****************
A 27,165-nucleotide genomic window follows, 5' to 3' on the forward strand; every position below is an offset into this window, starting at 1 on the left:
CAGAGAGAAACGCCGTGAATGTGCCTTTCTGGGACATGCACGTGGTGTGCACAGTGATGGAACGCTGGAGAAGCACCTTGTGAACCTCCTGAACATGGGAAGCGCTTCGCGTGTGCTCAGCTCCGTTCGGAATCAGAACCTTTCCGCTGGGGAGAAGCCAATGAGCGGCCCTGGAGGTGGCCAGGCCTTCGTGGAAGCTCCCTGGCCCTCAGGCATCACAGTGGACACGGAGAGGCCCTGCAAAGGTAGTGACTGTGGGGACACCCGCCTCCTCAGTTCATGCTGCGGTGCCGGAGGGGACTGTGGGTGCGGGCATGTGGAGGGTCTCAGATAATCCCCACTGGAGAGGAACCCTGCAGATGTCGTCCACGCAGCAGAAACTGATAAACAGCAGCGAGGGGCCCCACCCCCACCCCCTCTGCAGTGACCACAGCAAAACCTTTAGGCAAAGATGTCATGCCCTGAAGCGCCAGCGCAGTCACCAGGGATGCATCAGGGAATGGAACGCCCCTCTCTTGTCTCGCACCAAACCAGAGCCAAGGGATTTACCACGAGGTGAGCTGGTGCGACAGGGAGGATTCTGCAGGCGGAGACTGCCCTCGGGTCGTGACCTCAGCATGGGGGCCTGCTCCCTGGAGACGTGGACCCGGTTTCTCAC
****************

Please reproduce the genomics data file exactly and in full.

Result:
A 27,165-nucleotide genomic window follows, 5' to 3' on the forward strand; every position below is an offset into this window, starting at 1 on the left:
CAGAGAGAAACGCCGTGAATGTGCCTTTCTGGGACATGCACGTGGTGTGCACAGTGATGGAACGCTGGAGAAGCACCTTGTGAACCTCCTGAACATGGGAAGCGCTTCGCGTGTGCTCAGCTCCGTTCGGAATCAGAACCTTTCCGCTGGGGAGAAGCCAATGAGCGGCCCTGGAGGTGGCCAGGCCTTCGTGGAAGCTCCCTGGCCCTCAGGCATCACAGTGGACACGGAGAGGCCCTGCAAAGGTAGTGACTGTGGGGACACCCGCCTCCTCAGTTCATGCTGCGGTGCCGGAGGGGACTGTGGGTGCGGGCATGTGGAGGGTCTCAGATAATCCCCACTGGAGAGGAACCCTGCAGATGTCGTCCACGCAGCAGAAACTGATAAACAGCAGCGAGGGGCCCCACCCCCACCCCCTCTGCAGTGACCACAGCAAAACCTTTAGGCAAAGATGTCATGCCCTGAAGCGCCAGCGCAGTCACCAGGGATGCATCAGGGAATGGAACGCCCCTCTCTTGTCTCGCACCAAACCAGAGCCAAGGGATTTACCACGAGGTGAGCTGGTGCGACAGGGAGGATTCTGCAGGCGGAGACTGCCCTCGGGTCGTGACCTCAGCATGGGGGCCTGCTCCCTGGAGACGTGGACCCGGTTTCTCAC